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Episode 155 Content and Overview

Your baby’s position in the womb seems simple on the surface. You want your baby head down in the third trimester and you are good to go, right? It is a bit more complex than that, and while baby position can be confusing, this episode simplifies how to understand your baby’s position. After listening to this episode, you will know what it means when your doctor or midwife says your baby is LOA. More importantly, you will know exactly what your baby’s position means for you and your baby in birth.

Included in This Episode
  • Your baby’s presentation
    • Cephalic: head down
      • Vertex: the most common, crown (or the top) of your baby’s head is down
      • Sinciput: forehead down, can also be the brow, face, or chin
    • Breech: buttocks down
      • Complete breech: buttocks down with legs crossed
      • Frank breech: buttocks down with their legs straight, as if they were bent in half, or in a pike position
      • Incomplete breech: a combination of the different positions, or a footling breech where one foot is down and one is up
    • Transverse: sideways, their behind is on one side of your belly, with their head at the other
    • Compound or complex presentation: a limb is presenting with another part, most commonly a hand or arm along with the baby’s head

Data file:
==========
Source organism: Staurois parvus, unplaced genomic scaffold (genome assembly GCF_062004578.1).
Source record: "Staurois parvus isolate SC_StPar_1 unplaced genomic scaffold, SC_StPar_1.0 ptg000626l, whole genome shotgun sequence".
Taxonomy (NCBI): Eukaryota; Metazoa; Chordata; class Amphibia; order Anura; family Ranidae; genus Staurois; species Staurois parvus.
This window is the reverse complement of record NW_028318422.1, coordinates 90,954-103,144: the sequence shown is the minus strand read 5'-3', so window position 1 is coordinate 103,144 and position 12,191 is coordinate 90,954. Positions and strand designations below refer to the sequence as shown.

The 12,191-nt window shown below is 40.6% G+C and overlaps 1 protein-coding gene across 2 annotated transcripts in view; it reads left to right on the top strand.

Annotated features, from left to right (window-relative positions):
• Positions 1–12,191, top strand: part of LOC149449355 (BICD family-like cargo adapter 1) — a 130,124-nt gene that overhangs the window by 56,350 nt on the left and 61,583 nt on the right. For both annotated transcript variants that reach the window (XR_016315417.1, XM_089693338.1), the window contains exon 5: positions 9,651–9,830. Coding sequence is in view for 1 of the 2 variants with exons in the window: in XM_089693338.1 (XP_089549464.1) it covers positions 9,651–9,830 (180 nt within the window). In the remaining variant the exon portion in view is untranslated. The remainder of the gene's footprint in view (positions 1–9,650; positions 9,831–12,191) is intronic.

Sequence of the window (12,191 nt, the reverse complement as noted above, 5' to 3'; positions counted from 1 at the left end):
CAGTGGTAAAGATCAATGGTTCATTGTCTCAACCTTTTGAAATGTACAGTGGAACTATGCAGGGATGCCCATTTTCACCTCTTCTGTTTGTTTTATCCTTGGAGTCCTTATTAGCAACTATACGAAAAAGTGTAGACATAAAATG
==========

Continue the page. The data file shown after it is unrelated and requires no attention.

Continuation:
• Breech and cesarean birth
  • Breech Baby & External Cephalic Version
  • 3 different ways your baby can be facing
    • Anterior: their back is against the outside of your belly, facing your spine
    • Posterior: their back is against your spine, facing your belly
    • Transverse: facing directly left or right, for example if your baby is facing directly right, then their back would be facing left
  • Occiput: refers to the back of your baby’s head
    • For breech presentations instead of occiput we use sacrum, which refers to the bone at the base of the spine
    • For shoulder presentations we use dorso, which refers to the scapula (shoulder blade)
  • Occiput Anterior: the back of their head is directly to your belly button, like they are looking directly to your spine. This would be 12:00, so the hour of the clock is aligned with the back of your baby’s head.

The 6 positions:

  • (ROA) Right Occiput Anterior: the back of their head is against your belly, and the back of their head is to the right of your belly button, you can think of this as 1:30 on a clock.
  • (ROT) Right Occiput Transverse: the back of their head is directly facing the right side of your belly, this would be 3:00

  • (ROP) Right Occiput Posterior: the back of their head is against your spine, and the back of their head is to the right of your spine, this would be about 4:30

  • (OP) Occiput Posterior: the back of their head is directly to your spine, 6:00

 

  • (LOP) Left Occiput Posterior: the back of their head is against your spine, but is facing to the left of your spine, this would be about 7:30

  • (LOT) Left Occiput Transverse: the back of their head is directly facing the left side of your belly, this would be like 9:00

  • (LOA) Left Occiput Anterior: the back of their head is against your belly, facing the left of your belly button, this would be 10:30 on a clock

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